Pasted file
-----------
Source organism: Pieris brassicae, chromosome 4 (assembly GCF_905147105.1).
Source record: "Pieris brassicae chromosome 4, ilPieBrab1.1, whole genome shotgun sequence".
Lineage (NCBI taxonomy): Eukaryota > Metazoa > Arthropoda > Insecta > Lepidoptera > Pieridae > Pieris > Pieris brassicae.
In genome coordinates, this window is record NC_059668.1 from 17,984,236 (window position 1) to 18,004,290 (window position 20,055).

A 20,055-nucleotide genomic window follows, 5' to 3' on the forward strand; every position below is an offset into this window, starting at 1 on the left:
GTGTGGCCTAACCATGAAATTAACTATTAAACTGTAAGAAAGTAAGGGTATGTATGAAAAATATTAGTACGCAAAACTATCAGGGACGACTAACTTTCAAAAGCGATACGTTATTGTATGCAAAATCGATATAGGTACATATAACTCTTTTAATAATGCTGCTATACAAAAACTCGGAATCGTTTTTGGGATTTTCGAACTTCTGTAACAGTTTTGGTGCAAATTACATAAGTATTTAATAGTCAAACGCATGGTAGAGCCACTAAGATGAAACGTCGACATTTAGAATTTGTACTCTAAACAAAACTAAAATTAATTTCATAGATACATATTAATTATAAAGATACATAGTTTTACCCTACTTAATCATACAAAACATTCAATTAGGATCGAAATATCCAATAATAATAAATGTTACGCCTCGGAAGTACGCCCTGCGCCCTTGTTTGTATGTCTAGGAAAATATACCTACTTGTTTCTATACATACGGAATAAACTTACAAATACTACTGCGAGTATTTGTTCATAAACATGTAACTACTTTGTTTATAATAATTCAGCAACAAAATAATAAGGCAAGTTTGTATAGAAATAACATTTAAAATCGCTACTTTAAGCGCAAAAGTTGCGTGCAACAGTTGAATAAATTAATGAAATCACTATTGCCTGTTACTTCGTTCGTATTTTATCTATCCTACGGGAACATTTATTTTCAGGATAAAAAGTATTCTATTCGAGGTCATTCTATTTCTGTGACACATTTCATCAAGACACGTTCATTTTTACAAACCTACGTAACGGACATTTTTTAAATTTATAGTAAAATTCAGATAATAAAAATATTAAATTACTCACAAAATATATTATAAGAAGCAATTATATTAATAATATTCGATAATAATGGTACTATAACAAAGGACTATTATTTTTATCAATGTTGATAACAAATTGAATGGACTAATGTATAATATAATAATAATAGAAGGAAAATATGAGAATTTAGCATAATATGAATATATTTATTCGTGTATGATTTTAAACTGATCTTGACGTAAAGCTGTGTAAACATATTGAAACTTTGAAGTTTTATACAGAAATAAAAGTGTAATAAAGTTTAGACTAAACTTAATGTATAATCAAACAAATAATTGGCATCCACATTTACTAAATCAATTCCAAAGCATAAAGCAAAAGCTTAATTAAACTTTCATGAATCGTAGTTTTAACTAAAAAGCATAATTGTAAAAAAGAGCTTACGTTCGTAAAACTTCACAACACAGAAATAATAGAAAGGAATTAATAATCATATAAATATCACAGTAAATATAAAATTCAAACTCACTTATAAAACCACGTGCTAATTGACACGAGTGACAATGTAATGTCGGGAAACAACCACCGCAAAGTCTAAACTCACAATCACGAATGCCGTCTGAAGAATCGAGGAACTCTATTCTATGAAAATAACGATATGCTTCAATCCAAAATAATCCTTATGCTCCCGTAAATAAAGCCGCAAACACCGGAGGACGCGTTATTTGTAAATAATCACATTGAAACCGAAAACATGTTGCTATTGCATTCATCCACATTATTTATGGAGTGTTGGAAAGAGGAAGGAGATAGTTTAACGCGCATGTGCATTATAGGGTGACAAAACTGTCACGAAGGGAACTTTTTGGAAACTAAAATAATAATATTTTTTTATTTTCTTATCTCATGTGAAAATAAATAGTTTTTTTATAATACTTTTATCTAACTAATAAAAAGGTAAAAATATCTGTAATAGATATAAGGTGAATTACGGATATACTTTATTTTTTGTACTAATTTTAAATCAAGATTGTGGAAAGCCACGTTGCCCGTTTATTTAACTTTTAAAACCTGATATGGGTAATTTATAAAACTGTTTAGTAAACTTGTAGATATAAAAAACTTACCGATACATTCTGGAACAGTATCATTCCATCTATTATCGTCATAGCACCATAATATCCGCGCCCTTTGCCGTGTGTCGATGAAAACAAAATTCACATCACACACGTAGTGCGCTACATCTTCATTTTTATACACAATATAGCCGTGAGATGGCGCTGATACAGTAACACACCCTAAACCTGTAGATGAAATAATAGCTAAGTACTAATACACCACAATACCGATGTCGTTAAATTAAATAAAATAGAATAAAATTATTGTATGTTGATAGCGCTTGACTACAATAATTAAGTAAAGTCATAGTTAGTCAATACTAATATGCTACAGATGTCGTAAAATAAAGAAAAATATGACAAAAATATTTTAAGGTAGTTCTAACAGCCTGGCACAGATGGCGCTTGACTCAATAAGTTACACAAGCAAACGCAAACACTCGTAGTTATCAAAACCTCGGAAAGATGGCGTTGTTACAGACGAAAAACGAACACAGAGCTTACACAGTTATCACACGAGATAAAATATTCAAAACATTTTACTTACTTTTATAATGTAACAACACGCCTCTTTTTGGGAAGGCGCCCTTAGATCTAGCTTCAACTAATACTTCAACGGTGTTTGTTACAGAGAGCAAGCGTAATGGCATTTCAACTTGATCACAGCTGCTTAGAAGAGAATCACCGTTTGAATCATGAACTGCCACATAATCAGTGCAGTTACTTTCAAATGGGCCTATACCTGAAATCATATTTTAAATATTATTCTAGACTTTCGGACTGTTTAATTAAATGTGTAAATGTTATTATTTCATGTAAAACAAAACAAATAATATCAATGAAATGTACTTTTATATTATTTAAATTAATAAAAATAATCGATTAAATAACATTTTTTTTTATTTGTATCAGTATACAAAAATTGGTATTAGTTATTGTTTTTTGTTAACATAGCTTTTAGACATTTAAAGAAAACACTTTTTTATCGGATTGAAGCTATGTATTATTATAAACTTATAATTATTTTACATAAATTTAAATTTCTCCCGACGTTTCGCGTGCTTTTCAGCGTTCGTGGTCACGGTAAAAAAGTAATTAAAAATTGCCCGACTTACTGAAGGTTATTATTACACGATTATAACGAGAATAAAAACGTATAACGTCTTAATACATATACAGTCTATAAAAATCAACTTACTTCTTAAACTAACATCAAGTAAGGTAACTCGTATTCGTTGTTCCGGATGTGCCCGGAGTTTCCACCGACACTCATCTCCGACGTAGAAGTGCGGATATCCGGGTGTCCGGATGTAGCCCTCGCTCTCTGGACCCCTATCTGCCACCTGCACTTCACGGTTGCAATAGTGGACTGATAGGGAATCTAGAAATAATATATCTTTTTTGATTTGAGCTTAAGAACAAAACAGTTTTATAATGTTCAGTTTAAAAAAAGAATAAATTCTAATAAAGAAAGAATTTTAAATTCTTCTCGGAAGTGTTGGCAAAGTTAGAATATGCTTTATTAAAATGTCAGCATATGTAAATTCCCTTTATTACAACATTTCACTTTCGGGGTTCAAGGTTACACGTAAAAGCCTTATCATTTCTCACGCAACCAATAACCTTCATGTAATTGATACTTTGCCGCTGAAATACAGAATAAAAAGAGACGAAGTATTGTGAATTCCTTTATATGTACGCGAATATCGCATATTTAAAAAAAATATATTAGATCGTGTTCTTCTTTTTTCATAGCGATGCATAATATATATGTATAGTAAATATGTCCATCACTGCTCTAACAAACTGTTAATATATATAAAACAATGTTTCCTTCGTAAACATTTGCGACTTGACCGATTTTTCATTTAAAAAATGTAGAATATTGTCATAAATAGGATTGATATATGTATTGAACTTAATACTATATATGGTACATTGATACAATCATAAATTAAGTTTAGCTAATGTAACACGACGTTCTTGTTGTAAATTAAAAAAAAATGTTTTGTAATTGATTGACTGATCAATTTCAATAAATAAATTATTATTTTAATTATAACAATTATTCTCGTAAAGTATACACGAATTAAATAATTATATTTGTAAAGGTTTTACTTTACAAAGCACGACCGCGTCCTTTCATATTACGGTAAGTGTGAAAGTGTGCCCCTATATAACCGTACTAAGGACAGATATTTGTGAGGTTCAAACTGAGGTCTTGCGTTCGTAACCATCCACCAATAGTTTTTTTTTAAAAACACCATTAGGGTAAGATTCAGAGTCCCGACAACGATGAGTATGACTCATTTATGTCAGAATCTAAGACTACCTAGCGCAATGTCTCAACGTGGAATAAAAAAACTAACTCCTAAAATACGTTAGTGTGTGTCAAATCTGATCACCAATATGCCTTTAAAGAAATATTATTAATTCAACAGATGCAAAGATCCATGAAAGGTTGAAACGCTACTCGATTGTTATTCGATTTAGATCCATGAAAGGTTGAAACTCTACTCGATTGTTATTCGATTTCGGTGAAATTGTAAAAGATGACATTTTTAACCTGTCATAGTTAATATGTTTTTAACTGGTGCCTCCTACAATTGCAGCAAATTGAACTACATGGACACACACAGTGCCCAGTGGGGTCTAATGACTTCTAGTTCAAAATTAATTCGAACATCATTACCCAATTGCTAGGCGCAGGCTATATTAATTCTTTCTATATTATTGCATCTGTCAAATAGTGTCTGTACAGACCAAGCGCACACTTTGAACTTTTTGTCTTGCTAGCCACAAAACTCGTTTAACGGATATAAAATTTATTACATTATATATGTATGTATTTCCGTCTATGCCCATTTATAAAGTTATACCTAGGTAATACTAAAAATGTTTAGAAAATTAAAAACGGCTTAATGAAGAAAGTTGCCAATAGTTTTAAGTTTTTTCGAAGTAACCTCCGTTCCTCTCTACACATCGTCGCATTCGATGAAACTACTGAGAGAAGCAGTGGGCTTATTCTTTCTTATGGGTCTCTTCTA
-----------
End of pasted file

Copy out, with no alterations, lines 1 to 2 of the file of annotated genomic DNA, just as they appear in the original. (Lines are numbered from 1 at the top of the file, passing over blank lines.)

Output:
Source organism: Pieris brassicae, chromosome 4 (assembly GCF_905147105.1).
Source record: "Pieris brassicae chromosome 4, ilPieBrab1.1, whole genome shotgun sequence".